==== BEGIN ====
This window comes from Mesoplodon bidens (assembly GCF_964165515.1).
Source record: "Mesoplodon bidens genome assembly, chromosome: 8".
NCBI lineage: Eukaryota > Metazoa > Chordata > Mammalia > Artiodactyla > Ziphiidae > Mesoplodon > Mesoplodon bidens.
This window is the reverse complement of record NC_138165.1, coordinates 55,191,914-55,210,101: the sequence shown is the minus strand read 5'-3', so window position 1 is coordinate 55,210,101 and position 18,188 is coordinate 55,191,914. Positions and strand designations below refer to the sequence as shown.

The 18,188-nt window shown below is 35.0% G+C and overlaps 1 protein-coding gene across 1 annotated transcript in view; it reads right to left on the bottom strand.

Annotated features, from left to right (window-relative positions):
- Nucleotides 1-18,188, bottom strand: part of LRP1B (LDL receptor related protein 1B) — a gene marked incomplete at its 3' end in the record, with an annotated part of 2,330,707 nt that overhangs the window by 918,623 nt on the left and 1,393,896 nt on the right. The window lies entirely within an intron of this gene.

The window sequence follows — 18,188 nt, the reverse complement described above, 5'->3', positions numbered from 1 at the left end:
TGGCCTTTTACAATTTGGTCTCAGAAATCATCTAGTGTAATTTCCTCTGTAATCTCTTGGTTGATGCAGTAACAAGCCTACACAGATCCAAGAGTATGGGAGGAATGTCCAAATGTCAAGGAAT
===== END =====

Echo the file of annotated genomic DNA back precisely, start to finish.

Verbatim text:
This window comes from Mesoplodon bidens (assembly GCF_964165515.1).
Source record: "Mesoplodon bidens genome assembly, chromosome: 8".
NCBI lineage: Eukaryota > Metazoa > Chordata > Mammalia > Artiodactyla > Ziphiidae > Mesoplodon > Mesoplodon bidens.
This window is the reverse complement of record NC_138165.1, coordinates 55,191,914-55,210,101: the sequence shown is the minus strand read 5'-3', so window position 1 is coordinate 55,210,101 and position 18,188 is coordinate 55,191,914. Positions and strand designations below refer to the sequence as shown.

The 18,188-nt window shown below is 35.0% G+C and overlaps 1 protein-coding gene across 1 annotated transcript in view; it reads right to left on the bottom strand.

Annotated features, from left to right (window-relative positions):
- Nucleotides 1-18,188, bottom strand: part of LRP1B (LDL receptor related protein 1B) — a gene marked incomplete at its 3' end in the record, with an annotated part of 2,330,707 nt that overhangs the window by 918,623 nt on the left and 1,393,896 nt on the right. The window lies entirely within an intron of this gene.

The window sequence follows — 18,188 nt, the reverse complement described above, 5'->3', positions numbered from 1 at the left end:
TGGCCTTTTACAATTTGGTCTCAGAAATCATCTAGTGTAATTTCCTCTGTAATCTCTTGGTTGATGCAGTAACAAGCCTACACAGATCCAAGAGTATGGGAGGAATGTCCAAATGTCAAGGAAT